If you don’t know what the Sieve of Eratosthenes is, don’t worry because a few days ago neither did I. But in short it is a very simple way to calculate prime numbers. Essentially you loop through all integers and keep a list of numbers which are known to be composite. If you encounter a number which isn’t in your list, then it is prime. At which point you add all multiples of that prime number to your list, since you know they are composite.

There is definitely room for improvement in my implementation, it’s a good example of using F# Computation Expressions to generate a sequence of prime numbers.

#light

// Reference System.Core in the v3.5 framework for ‘HashSet’

#r @"C:\Windows\assembly\GAC_MSIL\System.Core\3.5.0.0__b77a5c561934e089\System.Core.dll"

open System

open System.Collections.Generic

let primesUnderOneMillion =

seq {

// First prime

yield 2

let knownComposites = new HashSet<int>()

// Loop through all odd numbers; evens can’t be prime

for i in 3 .. 2 .. int 1E6 do

// Check if its in our list, if not, its prime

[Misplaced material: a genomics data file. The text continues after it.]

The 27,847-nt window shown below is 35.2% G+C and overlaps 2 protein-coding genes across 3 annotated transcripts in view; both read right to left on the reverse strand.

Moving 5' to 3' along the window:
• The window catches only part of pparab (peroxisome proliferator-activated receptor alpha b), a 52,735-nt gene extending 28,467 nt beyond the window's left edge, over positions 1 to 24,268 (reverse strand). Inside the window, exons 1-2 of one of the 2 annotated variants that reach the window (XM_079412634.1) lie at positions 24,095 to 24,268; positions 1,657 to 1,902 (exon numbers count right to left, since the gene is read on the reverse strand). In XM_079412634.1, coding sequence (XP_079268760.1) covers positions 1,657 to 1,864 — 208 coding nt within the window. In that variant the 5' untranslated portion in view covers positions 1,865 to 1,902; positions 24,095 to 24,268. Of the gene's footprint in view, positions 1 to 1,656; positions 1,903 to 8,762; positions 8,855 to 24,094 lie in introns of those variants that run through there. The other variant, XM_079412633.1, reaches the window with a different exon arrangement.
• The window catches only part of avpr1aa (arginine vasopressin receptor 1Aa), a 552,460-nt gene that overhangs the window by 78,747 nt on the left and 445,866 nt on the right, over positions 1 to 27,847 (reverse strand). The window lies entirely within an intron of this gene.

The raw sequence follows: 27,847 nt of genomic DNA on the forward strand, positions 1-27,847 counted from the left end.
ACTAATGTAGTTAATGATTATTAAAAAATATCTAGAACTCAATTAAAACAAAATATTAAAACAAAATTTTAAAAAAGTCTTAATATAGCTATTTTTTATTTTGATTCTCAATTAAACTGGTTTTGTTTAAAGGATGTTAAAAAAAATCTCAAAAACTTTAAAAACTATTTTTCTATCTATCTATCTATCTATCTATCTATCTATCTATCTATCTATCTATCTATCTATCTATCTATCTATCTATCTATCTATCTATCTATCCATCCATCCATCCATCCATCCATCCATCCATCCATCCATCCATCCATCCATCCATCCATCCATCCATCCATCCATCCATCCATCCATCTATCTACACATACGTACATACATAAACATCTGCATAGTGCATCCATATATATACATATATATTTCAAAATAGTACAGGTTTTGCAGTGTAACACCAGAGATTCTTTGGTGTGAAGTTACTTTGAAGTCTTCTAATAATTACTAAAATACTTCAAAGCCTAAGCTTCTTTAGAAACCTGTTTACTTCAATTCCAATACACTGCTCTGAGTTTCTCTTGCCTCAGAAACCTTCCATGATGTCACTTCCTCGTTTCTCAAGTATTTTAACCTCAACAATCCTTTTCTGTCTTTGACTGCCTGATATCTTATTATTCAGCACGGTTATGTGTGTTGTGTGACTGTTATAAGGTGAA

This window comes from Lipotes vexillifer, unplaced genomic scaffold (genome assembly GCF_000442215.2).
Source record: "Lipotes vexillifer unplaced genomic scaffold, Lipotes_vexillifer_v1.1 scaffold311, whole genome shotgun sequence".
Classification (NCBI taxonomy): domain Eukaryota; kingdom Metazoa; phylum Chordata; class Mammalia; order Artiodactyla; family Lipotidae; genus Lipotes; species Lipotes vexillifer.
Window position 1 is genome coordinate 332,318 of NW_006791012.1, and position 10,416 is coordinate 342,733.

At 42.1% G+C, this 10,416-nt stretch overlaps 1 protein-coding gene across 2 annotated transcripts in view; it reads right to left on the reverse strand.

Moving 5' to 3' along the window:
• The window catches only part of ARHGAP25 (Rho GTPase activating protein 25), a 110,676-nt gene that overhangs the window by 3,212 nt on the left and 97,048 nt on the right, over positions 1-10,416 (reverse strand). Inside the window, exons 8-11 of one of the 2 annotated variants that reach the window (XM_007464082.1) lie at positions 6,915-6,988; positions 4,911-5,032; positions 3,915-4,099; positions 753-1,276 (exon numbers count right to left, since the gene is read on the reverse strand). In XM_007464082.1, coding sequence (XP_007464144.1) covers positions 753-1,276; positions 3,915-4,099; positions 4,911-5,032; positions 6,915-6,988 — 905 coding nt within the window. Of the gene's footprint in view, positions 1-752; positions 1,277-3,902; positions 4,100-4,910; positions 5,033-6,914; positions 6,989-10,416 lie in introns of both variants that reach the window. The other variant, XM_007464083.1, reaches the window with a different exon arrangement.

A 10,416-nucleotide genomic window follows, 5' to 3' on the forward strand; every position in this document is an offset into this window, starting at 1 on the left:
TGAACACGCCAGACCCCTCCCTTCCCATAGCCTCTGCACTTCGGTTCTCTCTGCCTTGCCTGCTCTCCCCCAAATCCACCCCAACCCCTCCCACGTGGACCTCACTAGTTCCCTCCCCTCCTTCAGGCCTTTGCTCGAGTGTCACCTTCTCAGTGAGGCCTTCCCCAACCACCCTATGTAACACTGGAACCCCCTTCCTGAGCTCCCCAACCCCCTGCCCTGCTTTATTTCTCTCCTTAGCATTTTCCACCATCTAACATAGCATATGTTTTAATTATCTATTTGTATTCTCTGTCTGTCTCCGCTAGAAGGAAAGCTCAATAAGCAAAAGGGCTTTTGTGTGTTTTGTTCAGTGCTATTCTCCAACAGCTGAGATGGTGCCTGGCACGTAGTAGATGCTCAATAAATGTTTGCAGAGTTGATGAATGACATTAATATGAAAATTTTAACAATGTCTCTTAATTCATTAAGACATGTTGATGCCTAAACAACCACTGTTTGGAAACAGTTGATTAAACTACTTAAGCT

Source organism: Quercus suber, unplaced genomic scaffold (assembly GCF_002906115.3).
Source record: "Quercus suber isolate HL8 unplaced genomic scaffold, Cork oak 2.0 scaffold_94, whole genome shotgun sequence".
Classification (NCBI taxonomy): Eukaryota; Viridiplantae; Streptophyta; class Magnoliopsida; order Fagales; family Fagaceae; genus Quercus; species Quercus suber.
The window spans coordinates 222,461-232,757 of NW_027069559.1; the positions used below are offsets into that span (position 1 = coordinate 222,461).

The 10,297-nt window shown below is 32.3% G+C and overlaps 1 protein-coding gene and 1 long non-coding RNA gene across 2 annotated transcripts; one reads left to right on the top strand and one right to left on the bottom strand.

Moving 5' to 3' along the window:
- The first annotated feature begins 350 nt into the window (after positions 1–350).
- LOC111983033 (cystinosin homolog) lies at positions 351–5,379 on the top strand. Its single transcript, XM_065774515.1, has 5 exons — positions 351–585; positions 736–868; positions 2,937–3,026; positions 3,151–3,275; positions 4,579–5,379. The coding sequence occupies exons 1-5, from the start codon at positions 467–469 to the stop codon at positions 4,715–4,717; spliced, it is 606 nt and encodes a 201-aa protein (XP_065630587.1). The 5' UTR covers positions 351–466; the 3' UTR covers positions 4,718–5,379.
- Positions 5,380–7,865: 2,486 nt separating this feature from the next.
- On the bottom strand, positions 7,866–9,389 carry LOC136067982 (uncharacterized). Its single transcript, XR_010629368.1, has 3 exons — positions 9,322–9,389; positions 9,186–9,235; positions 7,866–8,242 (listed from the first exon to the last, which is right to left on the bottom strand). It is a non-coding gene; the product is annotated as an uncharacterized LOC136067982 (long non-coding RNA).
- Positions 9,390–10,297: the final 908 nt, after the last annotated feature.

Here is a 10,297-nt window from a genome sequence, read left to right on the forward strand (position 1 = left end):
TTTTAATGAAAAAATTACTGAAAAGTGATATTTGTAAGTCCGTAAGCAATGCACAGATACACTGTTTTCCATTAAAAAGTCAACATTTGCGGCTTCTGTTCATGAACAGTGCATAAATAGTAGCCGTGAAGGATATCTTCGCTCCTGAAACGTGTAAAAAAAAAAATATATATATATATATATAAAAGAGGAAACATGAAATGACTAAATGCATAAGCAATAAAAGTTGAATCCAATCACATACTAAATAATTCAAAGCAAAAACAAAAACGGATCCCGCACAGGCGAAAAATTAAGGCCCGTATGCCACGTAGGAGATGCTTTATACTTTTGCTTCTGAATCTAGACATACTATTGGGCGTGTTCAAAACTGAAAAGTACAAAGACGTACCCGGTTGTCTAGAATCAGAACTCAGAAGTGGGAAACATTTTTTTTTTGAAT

let found = knownComposites.Contains(i)

if not found then

yield i

// Add all multiples of i to our sieve, starting

// at i and irecementing by i.

do for j in i .. i .. int 1E6 do

knownComposites.Add(j) |> ignore

}

printfn "The first 50 primes:"

Seq.iter (fun p -> printf "\t%d" p) (Seq.take 50 primesUnderOneMillion)

Console.ReadKey(true)

PingBack from http://microsoftnews.askpcdoc.com/f/sieve-of-eratosthenes-in-f

Last Tuesday I gave a talk to the .NET Developers Association entitled Language Oriented Programming

look i like wat your doin but ive been through 55 google pages trying to find why he created it for my proect